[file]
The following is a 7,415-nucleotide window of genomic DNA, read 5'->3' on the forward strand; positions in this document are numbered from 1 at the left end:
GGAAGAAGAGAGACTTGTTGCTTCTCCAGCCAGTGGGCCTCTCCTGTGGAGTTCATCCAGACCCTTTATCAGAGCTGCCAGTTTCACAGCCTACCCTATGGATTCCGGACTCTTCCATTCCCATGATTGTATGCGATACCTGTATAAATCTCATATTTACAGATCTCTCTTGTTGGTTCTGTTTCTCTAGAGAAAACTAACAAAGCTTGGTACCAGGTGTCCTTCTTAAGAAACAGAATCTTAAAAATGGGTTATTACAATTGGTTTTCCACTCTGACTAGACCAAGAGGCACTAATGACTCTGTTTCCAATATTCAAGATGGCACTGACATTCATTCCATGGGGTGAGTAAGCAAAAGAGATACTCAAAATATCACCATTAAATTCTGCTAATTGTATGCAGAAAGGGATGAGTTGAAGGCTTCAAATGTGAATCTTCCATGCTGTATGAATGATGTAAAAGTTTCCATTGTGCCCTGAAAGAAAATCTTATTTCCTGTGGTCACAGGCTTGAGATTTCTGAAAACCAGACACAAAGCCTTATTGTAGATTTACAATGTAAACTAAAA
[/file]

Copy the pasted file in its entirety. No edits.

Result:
The following is a 7,415-nucleotide window of genomic DNA, read 5'->3' on the forward strand; positions in this document are numbered from 1 at the left end:
GGAAGAAGAGAGACTTGTTGCTTCTCCAGCCAGTGGGCCTCTCCTGTGGAGTTCATCCAGACCCTTTATCAGAGCTGCCAGTTTCACAGCCTACCCTATGGATTCCGGACTCTTCCATTCCCATGATTGTATGCGATACCTGTATAAATCTCATATTTACAGATCTCTCTTGTTGGTTCTGTTTCTCTAGAGAAAACTAACAAAGCTTGGTACCAGGTGTCCTTCTTAAGAAACAGAATCTTAAAAATGGGTTATTACAATTGGTTTTCCACTCTGACTAGACCAAGAGGCACTAATGACTCTGTTTCCAATATTCAAGATGGCACTGACATTCATTCCATGGGGTGAGTAAGCAAAAGAGATACTCAAAATATCACCATTAAATTCTGCTAATTGTATGCAGAAAGGGATGAGTTGAAGGCTTCAAATGTGAATCTTCCATGCTGTATGAATGATGTAAAAGTTTCCATTGTGCCCTGAAAGAAAATCTTATTTCCTGTGGTCACAGGCTTGAGATTTCTGAAAACCAGACACAAAGCCTTATTGTAGATTTACAATGTAAACTAAAA